Newspaper article The Florida Times Union

Owners Get County's Help on Water-Marred Homes

Newspaper article The Florida Times Union

Owners Get County's Help on Water-Marred Homes

Article excerpt

Byline: R. Michael Anderson, County Line staff writer

When storms spawned by Hurricanes Frances and Jeanne drenched neighborhoods with rain in August and September, streets flooded and yards remained soggy for days. But in one Middleburg neighborhood, the problem was much worse.

Water leaked or seeped through cement block walls of dozens of homes, some not even a year old, in Coppergate Estates off Blanding Boulevard. Carpets were ruined, and walls and ceilings were stained and left crumbling.

The worst part of it was the unhealthy condition their houses were left in by mold and mildew, homeowners told Clay County commissioners in a plea for help last week.

"It is our concern that not only is there property damage, but a risk to residents' health," said Paul Kratz of Carlotta Road in Coppergate Estates. "Anytime you have water intrusion in the walls of a home, you have a serious risk of mold and mildew developing, which has been proven to cause ill health to people."

Kratz, the father of three, said he bought his home in May 2002, while other water-damaged houses in the neighborhood are only a few months old.

Victor Marini of Steelgate Court told commissioners 66 homes in the subdivision had suffered "moderate to severe water problems," including some that had water leak "right through the block walls."

When homeowners complained to the contractor, Maronda Homes, Marini said, they were told to paint their house or put caulk around the doors and windows. These are new or nearly new homes and should not already need a new coat of paint or caulk, he said.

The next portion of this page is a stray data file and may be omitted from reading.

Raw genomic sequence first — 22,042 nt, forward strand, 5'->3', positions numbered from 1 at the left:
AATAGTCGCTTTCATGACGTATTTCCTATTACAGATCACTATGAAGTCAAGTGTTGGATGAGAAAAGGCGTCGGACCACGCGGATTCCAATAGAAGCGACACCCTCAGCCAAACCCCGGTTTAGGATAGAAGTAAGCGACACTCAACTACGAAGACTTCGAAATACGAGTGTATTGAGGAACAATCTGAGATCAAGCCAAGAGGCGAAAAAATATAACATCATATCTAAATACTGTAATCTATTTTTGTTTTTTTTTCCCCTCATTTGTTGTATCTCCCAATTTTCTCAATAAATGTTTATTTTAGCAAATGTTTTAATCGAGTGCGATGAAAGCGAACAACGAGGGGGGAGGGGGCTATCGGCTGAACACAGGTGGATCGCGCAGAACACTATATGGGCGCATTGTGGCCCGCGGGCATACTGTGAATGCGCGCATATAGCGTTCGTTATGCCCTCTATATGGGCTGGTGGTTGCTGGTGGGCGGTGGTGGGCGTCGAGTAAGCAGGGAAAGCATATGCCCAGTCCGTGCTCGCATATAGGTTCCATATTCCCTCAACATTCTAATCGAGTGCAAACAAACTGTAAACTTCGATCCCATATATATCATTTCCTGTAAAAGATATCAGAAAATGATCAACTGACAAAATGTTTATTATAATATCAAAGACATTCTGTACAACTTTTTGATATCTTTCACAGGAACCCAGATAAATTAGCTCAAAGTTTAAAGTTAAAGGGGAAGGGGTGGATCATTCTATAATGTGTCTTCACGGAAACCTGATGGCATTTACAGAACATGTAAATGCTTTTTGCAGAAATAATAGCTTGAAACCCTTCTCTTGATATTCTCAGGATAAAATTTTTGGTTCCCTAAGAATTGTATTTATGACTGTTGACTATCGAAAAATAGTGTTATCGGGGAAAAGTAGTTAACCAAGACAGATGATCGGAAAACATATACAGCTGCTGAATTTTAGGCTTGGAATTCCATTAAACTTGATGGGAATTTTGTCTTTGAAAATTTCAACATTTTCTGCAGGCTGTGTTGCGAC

Kratz, Marini and several other Coppergate Estates homeowners appeared at the County Commission meeting seeking help. Kratz said attempts to get Maronda Homes to make whatever repairs are necessary to prevent further moisture damage have failed, which is why he said the group decided to ask the county to intervene.

"We understand our concerns lie with the builder," he said. "But since this problem is so widespread in this development we feel it is in the county's best interest . . . to investigate in detail what appears to be a major construction flaw."

Meanwhile, until the problems have been corrected, they asked the county to impose a ban on any further building permits issued to Maronda Homes.

County Attorney Mark Scruby advised commissioners to give him time to discuss the situation with Maronda's attorney before taking such action. But some commissioners were ready to suspend permits immediately.

"I've heard enough," Commissioner Patrick McGovern said. "We need to put the kibosh on them right away, with 66 examples of alleged shoddy workmanship."

Commissioner Larry Lancaster suggested the county advise Maronda to take immediate steps to "rectify the problem," or face the possibility of being denied construction permits. …

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